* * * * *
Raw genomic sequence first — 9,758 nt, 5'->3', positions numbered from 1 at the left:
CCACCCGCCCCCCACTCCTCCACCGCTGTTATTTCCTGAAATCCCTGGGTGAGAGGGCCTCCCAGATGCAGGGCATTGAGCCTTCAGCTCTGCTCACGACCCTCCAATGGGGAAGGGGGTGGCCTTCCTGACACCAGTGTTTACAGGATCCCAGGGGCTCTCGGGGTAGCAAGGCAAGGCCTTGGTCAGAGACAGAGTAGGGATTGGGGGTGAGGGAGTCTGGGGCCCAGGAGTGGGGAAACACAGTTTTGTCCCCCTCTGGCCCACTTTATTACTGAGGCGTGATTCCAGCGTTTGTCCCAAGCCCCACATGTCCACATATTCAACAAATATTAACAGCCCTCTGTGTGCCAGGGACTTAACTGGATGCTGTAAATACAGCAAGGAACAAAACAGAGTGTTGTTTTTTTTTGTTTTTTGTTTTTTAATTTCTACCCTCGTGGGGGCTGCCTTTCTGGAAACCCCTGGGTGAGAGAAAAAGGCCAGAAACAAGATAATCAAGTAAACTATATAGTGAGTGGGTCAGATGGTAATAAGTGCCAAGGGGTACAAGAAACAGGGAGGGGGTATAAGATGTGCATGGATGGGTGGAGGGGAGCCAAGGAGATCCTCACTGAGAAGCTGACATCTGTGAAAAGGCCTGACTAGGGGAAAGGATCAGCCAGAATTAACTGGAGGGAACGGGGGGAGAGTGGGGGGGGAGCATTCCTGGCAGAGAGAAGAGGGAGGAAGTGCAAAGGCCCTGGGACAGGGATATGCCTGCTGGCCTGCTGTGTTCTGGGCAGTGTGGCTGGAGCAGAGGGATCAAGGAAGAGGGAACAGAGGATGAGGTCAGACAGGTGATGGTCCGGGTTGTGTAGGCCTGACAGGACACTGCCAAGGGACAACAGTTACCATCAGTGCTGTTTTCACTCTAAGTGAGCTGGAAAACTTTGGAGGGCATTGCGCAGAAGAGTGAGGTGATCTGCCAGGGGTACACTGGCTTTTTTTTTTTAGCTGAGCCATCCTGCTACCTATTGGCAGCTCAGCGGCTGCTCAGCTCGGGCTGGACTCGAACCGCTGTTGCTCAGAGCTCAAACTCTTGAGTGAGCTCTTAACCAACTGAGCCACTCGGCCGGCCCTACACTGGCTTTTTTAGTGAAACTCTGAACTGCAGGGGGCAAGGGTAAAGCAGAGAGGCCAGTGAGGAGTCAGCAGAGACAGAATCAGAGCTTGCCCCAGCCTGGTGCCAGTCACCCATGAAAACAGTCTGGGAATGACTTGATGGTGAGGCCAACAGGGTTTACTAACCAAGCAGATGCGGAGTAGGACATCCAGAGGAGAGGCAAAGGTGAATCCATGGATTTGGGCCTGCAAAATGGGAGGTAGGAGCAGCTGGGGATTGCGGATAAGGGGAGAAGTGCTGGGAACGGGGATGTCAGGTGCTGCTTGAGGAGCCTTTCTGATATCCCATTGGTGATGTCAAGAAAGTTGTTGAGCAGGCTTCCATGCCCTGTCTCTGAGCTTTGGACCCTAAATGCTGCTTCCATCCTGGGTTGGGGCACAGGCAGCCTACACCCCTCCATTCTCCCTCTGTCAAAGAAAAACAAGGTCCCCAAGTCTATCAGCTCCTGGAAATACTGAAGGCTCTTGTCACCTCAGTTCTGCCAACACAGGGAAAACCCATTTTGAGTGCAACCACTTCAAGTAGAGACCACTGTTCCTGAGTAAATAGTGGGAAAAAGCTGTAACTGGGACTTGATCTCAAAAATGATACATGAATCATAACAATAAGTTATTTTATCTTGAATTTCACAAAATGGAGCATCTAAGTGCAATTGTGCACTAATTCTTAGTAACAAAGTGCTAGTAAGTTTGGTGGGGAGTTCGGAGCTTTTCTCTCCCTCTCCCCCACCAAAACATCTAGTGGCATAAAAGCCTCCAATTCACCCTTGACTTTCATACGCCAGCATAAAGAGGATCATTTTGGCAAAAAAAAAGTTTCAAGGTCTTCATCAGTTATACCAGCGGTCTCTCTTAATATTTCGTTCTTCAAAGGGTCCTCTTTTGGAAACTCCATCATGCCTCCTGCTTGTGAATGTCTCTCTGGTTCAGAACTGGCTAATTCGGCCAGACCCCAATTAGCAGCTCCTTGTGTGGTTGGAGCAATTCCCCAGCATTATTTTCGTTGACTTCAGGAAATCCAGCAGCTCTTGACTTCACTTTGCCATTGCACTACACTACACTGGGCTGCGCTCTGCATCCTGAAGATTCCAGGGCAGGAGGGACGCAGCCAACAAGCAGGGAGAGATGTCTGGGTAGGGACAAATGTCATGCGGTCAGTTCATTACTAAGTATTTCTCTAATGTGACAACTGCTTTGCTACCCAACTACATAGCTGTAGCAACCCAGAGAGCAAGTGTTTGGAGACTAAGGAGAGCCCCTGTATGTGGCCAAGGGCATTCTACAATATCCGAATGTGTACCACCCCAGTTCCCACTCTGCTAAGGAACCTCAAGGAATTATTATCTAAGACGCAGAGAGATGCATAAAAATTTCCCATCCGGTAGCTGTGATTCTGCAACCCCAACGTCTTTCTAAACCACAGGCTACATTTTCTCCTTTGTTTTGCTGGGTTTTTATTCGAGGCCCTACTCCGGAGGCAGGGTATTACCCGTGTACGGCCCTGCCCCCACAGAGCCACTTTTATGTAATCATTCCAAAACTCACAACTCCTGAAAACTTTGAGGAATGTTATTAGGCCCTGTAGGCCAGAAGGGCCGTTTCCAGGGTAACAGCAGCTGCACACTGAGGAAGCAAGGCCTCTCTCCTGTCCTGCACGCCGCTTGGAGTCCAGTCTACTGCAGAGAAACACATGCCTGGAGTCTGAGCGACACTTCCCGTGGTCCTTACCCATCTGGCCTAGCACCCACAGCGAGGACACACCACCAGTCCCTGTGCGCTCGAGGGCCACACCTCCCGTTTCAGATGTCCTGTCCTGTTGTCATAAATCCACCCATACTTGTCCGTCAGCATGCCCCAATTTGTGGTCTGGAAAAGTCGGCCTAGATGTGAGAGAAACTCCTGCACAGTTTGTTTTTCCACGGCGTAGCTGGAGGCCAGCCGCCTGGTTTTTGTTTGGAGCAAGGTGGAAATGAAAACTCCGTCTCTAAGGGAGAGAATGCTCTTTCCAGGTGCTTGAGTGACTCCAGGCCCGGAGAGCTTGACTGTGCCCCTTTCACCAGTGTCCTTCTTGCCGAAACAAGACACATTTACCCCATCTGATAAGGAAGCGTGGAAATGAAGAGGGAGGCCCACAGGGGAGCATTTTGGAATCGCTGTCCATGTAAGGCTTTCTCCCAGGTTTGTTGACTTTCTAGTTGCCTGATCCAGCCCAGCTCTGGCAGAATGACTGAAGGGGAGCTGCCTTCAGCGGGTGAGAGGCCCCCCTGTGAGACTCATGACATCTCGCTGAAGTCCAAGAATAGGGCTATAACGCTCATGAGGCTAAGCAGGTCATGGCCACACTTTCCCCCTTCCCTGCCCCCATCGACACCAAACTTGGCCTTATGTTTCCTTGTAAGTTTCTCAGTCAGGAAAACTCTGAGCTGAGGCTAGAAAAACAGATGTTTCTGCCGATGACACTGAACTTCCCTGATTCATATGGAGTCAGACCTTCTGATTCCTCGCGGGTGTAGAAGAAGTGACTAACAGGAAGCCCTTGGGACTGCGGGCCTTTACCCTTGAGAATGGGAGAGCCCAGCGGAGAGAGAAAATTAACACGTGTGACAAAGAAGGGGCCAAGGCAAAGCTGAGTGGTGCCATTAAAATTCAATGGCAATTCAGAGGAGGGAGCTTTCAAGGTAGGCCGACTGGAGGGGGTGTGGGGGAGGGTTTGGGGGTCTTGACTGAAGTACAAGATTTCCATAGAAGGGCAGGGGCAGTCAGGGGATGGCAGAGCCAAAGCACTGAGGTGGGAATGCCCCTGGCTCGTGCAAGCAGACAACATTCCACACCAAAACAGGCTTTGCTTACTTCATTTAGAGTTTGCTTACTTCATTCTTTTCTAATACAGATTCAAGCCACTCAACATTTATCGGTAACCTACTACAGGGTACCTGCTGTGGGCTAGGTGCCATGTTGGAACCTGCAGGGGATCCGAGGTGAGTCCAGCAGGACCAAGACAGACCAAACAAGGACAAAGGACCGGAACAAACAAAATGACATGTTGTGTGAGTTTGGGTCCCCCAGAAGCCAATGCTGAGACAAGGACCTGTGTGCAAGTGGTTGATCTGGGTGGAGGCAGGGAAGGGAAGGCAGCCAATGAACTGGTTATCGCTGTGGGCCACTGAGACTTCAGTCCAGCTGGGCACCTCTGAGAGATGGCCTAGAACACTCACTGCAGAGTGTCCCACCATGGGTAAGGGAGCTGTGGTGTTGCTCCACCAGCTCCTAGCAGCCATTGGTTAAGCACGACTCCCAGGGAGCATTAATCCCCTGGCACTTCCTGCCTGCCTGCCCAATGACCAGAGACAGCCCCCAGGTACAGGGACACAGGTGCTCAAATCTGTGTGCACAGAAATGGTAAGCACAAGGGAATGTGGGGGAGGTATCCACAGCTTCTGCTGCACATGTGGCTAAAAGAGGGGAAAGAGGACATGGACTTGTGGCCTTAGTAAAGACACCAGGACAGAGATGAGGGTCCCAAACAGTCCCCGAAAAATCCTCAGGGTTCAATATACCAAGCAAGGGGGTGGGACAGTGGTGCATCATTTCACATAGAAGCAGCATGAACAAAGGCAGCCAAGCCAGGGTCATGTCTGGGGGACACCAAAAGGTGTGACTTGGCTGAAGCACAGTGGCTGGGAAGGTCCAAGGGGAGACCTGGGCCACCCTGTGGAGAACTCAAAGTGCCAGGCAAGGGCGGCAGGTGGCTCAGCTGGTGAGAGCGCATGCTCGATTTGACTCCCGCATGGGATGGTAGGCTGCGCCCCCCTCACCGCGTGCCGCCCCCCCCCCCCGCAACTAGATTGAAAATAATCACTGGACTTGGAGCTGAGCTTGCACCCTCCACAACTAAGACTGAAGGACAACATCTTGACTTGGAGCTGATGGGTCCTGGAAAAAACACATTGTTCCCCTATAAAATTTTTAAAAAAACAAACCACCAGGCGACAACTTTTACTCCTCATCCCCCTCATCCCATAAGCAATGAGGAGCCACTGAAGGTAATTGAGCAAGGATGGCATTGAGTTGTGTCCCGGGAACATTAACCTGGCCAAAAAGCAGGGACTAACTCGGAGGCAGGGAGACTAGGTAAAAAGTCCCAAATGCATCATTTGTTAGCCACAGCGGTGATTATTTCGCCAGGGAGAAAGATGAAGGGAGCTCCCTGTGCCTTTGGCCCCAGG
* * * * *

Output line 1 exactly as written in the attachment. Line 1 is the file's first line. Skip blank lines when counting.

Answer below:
Raw genomic sequence first — 9,758 nt, 5'->3', positions numbered from 1 at the left: